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Tag search: "Australia"

Promoting health through the life course

Australian women at work: underpaid, discriminated against and told to be 'more confident'

Research released in advance for International Women’s Day shows that female managers in Australia earn, on average, $93,000 less than their male equivalents. Women are twice as likely to be told they need more ‘confidence’ to be a leader, yet are frequently criticized for being assertive, and finally, women who are culturally diverse are worse off than the rest of their female peers

March 2, 2017
The Guardian

Preparedness, surveillance and response

Australia helps Sri Lanka to control dengue fever after 250 die

Australia announced programs to help control dengue fever in Sri Lanka, where the disease killed around 250 people in the first half of this year. A short-term program through the WHO will try to reduce the transmission of the dengue virus, aiming for a reduction of more than 50 percent over a period of four to six weeks. A longer-term programme will use Wolbachia bacteria, a microbe that prevents the dengue virus from replicating inside the mosquitoes that carry it, to halt its transmission to people

July 19, 2017
Reuters, ABC news
July 20, 2017
Sunday Times Sri Lanka, New Indian Express

Gonorrhoea on the up

The latest infectious disease surveillance data shows more than 100 notified cases of gonorrhoea in the Barwon south west region in the year to June 11, and almost 200 in the past 12 months. The number of reported cases is more than double that from the same period in 2015, and an increase on those figures from last year. The Victorian Health Department data showed Geelong’s gonorrhoea rate of infection was the highest non-metro rate in all of Victoria

June 13, 2017
The Mercury

Dengue hits Australia's camp in Nauru

A dengue fever outbreak in Nauru has now hit around 10% of all asylum seekers at the Australian-run asylum processing centre in Nauru

April 28, 2017
Radio New Zealand

Health systems

The Side Effect Of That New Malaria Drug? American Jobs

A 50-cent meningitis vaccine. Kid-friendly malaria drugs. A vaccine to prevent a deadly diarrheal disease. These U.S.-funded global health innovations have saved millions of lives around the world. But they also come with an added bonus for Americans. The details are in a study released by Global Health Technologies Coalition and Policy Cures Research of Australia. The researchers found that between 2007 and 2015, the U.S. government invested $14 billion in global health R&D, which created 200,000 new American jobs and returned $33 billion to the U.S. economy

July 20, 2017

5000 Queensland babies on waiting list for tuberculosis vaccine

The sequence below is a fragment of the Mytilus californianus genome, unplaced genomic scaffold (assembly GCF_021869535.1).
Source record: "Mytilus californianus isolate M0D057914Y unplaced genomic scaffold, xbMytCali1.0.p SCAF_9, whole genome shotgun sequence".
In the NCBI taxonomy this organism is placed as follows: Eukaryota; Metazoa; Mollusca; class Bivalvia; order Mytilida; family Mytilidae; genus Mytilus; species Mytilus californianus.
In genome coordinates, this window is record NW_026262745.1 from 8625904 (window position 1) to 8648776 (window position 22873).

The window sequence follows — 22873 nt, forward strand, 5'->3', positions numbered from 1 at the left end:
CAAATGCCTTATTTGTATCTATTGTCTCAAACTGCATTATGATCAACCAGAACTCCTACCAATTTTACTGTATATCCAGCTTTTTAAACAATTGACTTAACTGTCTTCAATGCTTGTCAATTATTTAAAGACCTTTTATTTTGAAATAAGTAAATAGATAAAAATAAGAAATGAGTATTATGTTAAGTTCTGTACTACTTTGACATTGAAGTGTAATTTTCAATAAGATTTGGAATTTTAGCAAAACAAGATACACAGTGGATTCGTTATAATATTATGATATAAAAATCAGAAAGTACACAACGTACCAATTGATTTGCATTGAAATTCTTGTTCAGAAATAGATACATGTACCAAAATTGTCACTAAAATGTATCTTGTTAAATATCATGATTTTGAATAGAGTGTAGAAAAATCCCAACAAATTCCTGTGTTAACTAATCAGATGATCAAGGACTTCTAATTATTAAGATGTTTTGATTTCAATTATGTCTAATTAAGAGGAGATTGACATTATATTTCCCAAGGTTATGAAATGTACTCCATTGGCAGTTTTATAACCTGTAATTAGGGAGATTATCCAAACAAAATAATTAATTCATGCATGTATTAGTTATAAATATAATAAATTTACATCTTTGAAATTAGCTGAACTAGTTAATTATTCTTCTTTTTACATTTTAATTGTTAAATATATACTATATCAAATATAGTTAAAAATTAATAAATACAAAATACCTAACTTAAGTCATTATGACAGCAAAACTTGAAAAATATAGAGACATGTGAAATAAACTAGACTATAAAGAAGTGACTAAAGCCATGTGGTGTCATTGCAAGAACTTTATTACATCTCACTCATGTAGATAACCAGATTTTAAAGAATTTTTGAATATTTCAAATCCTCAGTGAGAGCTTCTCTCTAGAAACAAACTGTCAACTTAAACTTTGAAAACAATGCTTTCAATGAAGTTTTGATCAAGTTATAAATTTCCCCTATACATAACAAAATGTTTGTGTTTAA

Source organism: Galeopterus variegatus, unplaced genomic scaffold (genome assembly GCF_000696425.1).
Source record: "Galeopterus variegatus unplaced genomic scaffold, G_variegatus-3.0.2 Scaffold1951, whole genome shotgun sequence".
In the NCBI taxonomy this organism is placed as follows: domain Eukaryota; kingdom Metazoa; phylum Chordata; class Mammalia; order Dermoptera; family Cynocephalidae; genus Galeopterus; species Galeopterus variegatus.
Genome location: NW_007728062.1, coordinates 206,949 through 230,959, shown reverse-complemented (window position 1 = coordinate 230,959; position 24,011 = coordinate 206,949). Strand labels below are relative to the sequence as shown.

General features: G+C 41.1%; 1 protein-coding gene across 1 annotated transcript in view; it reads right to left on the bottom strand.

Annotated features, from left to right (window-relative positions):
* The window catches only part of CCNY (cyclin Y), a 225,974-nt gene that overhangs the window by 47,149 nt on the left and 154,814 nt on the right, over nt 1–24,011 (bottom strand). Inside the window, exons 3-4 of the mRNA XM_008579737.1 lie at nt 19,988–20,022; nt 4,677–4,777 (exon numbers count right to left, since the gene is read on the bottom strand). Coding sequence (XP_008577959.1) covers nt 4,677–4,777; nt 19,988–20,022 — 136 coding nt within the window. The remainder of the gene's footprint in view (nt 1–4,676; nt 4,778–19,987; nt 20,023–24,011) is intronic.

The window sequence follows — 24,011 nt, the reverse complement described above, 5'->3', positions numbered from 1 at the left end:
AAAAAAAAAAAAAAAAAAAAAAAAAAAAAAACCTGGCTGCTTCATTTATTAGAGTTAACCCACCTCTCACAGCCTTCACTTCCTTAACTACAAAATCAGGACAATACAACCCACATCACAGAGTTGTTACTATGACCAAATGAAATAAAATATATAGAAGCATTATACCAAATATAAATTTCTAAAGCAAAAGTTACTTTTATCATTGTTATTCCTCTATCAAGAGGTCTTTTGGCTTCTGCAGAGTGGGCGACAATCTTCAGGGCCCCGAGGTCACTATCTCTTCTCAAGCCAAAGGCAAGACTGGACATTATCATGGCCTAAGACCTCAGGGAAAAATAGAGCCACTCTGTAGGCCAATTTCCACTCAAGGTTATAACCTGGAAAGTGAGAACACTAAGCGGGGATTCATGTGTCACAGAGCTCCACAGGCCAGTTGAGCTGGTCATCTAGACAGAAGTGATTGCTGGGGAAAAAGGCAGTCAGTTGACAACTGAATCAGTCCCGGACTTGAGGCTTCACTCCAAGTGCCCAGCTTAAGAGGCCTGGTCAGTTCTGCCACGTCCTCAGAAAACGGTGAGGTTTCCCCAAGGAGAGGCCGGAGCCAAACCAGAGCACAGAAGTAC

Just a year after the Queensland Government introduced its “no jab, no play” policy in a bid to combat anti-vaxxers, it has emerged 5000 of the state’s children are on a waiting list for a tuberculosis vaccine. A chronic global shortage of the Bacille Calmette Guerin vaccine meant it was unavailable in Australia for all of 2016 and health authorities are struggling to clear the backlog, leaving thousands of children without defence to the wasting disease once known as consumption

June 24, 2017

Communicable diseases

Anti-vaxxers don’t just put their own kids at risk, they imperil all

Mullumbimby has the lowest vaccination rates in Australia: the Australian Institute of Health and Welfare has revealed the hippie hotspot has a vaccination rate of just 52 per cent, lower than any Third World country and shockingly far below the 95pc needed for herd immunity. That is why the town, and the schools, are awash with whooping cough. The one in two parents who do vaccinate their kids also end up with sick kids because the vaccine is not 100 per cent effective — it relies on herd immunity. That’s why the region has nine times the rate of whooping cough of nearby Primary Health Networks

June 10, 2017
Daily Telegraph Australia

Veterans say report on anti-malaria drug mefloquine downplays side-effects

An unpublished report on an anti-malarial drug given to thousands of Australia soldiers has been criticized by a decorated war veteran for downplaying the drug’s side-effects. The drug, known also as Lariam, was given to soldiers in Bougainville and Timor-Leste more than 15 years ago as part of clinical trials comparing it to doxycycline. There have been well-documented questions about consent of those involved. Veterans have also spoken of experiencing suicidal thoughts, hallucinations and nightmares and other neurological issues

June 2, 2017
The Guardian, Radio Canada International, Outbreak News Today

Australia wins landmark WTO tobacco packaging case - Bloomberg

A landmark Australian law on restrictive tobacco packaging has been upheld at the WTO after a five year legal battle, report Bloomberg. The news is a blow to the tobacco industry as such a ruling from the WTO has been widely anticipated as giving a green light for other countries to roll out similar laws  

May 5, 2017